After failing the first European Maritime Safety Agency (EMSA) inspection, different government sectors are now working together and preparing for the next audit, which will be done in October.
Leading the way is the Maritime Industry Authority (MARINA), which has been tasked by President Benigno Aquino to be the sole maritime regulator through EO 75. Marina is scheduled to test a new quality standard system within the month which will be the agency’s answer to EMSA’s concern on the lack of assessors in the country’s maritime schools.
“We have developed this already but EMSA said, ‘You haven’t tested it in maritime schools.’ And that’s what we’re going to do,” expressed Marina chief Maximo Mejia, Jr.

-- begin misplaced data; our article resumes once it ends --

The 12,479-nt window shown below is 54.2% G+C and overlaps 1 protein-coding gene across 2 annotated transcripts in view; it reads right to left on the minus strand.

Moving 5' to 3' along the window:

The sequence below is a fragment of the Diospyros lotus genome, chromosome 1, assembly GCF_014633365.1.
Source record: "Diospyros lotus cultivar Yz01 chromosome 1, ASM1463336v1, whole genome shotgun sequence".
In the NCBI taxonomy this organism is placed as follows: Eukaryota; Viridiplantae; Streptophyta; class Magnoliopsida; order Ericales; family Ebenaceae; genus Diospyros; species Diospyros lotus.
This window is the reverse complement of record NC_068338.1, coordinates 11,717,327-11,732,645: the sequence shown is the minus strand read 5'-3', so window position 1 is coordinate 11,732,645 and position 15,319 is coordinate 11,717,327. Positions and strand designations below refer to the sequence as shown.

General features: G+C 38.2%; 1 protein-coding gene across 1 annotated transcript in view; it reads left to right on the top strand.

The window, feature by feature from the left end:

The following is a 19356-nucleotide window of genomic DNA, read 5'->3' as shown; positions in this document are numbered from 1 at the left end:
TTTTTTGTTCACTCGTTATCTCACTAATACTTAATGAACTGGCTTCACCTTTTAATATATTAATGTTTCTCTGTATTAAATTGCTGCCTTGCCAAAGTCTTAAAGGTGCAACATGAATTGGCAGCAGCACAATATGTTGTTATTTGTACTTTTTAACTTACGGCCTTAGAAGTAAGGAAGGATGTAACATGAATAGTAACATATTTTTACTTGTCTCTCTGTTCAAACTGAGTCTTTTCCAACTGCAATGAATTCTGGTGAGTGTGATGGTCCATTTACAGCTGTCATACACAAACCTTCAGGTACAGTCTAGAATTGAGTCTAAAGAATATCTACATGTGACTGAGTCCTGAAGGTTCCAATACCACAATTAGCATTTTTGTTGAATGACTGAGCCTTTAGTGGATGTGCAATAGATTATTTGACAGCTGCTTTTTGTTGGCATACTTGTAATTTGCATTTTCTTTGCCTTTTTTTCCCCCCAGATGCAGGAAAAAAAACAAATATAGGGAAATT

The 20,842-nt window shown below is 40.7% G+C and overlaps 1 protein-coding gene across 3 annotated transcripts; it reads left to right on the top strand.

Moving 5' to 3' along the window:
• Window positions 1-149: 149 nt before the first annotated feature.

“Our training for the most part meets the standard. But since we have a lot of training centers, training programs and college programs related to maritime, we also have too many programs of low quality or substandard, that’s the underlying problem,” adds Mejia.
Meanwhile, The Commission on Higher Education is also doing its part to help in solving the supposedly underperforming maritime schools in the country. Recently, a court has rejected some school’s Temporary Restraining Order on the closure and stoppage of some maritime courses which is a step forward for CHED’s ‘catch-up’ plan to improve the system.
Department of Foreign Affairs Albert del Rosario has also been alarmed by the possibility of 80,000 Filipino seafarers being banned on-board EU vessels in case the country fails the audit.
“All relevant agencies have been tasked by President Aquino to undertake what is necessary towards addressing the expressed concerns of the EMSA audit team in preparation for its October scheduled audit,” says Del Rosario.
CrossWorld Marine, July 15, 2013